He frequently had those dreams. His parents’ death haunted him. He’d often dream they were alive again, taking him to his favorite place to eat or playing his favorite games with him. The first six months after they had died were tough on him and me. Often, in the middle of the night, he would wake up crying. I would console him when that would happen, but I’d cry, too. His parents were wonderful people and ones we would always miss.
“Is everything okay” I asked him.
“Yeah. Yeah I’m okay.”
“Good, because today we have some plans. We’re going into the city to Central Market.”
“Can we ride the FloCo?” Daniel asked with an excited tone.
“Of course we will! Now why don’t you get up, get dressed, and have some breakfast with me. I made your favorite.”
“Pancakes with blueberries?”
I left the room while Daniel got up to get dressed. He was a good kid. At ten years old, he had endured more than most children his age. It made me happy to know I could be there to help him and support him through the tough times. We had grown close over the past year. While he needed me to help with the healing process, I needed him just as much to do the same.
Daniel came downstairs for breakfast, still rubbing his eyes awake. I had prepared pancakes just as he liked them. I did more than just pour the blueberries on the pancakes because I liked making them fun. So sometimes, I would form a face with the blueberries. Other times I would make an interplanetary ship. It depended on my mood and how well the creative juices flowed.
“Wow!” Daniel exclaimed. “That looks like a sunrise.”
My creativity flowed that morning. I had taken the blueberries and carefully made a sunrise coming up over a large mountain. It was probably the best pancake and blueberry work I had ever done.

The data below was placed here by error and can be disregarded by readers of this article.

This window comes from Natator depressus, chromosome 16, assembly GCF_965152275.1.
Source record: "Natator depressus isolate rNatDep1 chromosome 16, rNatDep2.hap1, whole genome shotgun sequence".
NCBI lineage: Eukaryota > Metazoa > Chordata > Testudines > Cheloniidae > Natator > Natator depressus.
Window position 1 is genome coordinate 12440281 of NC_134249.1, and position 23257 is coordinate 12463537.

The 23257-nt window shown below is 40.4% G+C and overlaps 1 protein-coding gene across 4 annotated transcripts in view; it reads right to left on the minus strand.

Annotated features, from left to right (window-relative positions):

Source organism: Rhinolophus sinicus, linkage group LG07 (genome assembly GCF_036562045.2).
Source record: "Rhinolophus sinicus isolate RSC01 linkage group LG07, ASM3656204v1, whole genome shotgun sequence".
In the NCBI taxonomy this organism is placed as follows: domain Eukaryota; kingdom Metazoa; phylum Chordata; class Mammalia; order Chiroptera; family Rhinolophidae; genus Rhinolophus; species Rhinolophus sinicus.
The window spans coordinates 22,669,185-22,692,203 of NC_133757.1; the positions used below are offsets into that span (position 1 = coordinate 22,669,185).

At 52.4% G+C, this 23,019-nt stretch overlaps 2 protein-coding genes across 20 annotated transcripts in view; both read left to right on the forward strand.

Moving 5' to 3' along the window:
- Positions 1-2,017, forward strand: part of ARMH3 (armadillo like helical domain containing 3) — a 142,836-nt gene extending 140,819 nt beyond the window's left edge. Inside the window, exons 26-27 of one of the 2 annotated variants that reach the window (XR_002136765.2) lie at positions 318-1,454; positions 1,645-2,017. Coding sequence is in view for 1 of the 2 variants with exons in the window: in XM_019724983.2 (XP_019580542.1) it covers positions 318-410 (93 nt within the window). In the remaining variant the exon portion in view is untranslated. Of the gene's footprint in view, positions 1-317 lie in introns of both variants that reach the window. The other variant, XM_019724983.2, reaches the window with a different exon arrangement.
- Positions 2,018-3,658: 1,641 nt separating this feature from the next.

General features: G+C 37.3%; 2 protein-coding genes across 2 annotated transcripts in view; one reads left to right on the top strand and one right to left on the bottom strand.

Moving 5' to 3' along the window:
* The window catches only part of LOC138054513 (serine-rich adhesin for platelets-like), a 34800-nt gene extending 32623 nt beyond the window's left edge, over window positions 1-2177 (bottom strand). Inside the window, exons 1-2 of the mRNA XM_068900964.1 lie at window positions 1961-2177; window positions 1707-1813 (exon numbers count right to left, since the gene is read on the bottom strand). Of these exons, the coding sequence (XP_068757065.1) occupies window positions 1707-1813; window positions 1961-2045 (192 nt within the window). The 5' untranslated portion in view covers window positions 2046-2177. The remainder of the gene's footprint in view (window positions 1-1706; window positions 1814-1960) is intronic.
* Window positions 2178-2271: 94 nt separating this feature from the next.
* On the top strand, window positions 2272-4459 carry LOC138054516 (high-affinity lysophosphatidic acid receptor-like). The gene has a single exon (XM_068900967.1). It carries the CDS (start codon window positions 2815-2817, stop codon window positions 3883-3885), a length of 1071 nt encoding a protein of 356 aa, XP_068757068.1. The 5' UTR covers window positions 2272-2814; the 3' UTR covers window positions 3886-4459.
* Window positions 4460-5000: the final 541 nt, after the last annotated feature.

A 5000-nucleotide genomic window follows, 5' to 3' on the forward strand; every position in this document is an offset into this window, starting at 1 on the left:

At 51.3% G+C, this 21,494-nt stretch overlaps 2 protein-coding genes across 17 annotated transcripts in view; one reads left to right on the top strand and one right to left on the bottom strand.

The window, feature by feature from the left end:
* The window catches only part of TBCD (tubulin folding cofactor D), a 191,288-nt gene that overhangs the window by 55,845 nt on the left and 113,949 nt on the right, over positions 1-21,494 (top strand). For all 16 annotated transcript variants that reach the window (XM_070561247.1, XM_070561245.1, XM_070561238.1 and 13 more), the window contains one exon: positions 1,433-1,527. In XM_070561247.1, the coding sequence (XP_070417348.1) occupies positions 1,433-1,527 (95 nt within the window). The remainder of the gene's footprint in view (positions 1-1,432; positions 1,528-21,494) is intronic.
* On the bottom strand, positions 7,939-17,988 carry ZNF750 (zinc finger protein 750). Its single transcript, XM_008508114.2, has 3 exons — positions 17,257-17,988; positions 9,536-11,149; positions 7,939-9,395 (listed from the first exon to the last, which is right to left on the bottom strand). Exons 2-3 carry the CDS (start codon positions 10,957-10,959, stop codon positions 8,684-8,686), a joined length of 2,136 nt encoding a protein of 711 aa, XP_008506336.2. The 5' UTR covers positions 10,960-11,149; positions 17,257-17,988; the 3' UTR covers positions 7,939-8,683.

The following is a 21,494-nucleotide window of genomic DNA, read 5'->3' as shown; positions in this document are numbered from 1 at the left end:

“Yes it’s a sunrise, Danny. Do you like it?” I asked.
“It’s great!” Daniel said.
Daniel began to dig in to his “Sunrise Pancakes”. I joined him in eating breakfast. Sometimes I would do things on purpose in order to use it as a tool to teach Daniel. So the pancake masterpiece had a deeper meaning behind it and I had a point to make.
“You know, Danny, when I see a sunrise, I think of something. It’s something you should always remember.”
“What’s that Grandpa?” he asked.
“No matter how bad things may appear or how bad they really are, two things will happen. On the one hand, the day will end, the sun will go down, it’ll get dark. The moons will appear in the night sky, along with the stars, and it may get cold depending on where you live. But at the same time, you can always count on the next morning. You can always count on—”
“The sun rising?” Daniel interrupted.
Maybe I had made my point a little too clear, or maybe he expected these little talks we had. Either way, I’m sure he didn’t know what my analogy meant.
“Yes, the sun rising. The point being, no matter how bad things get and no matter how horrible you feel, it’ll pass, and things will get better. For instance, what was your dream with your parents about last night?”
Daniel stopped eating as he thought about my question.
“Well, I can’t remember the whole thing now. But we were in our car and we drove somewhere. I remember in the dream being excited. Mom and Dad kept telling me I would be so surprised—” he paused as he recalled what happened in the dream.
“Go on,” I urged him. “Try to remember the rest.”
“So the next thing I remember, we pulled up to a house that I had never seen before. We went up to the door and rang the doorbell. Do you know who answered the door?” he asked.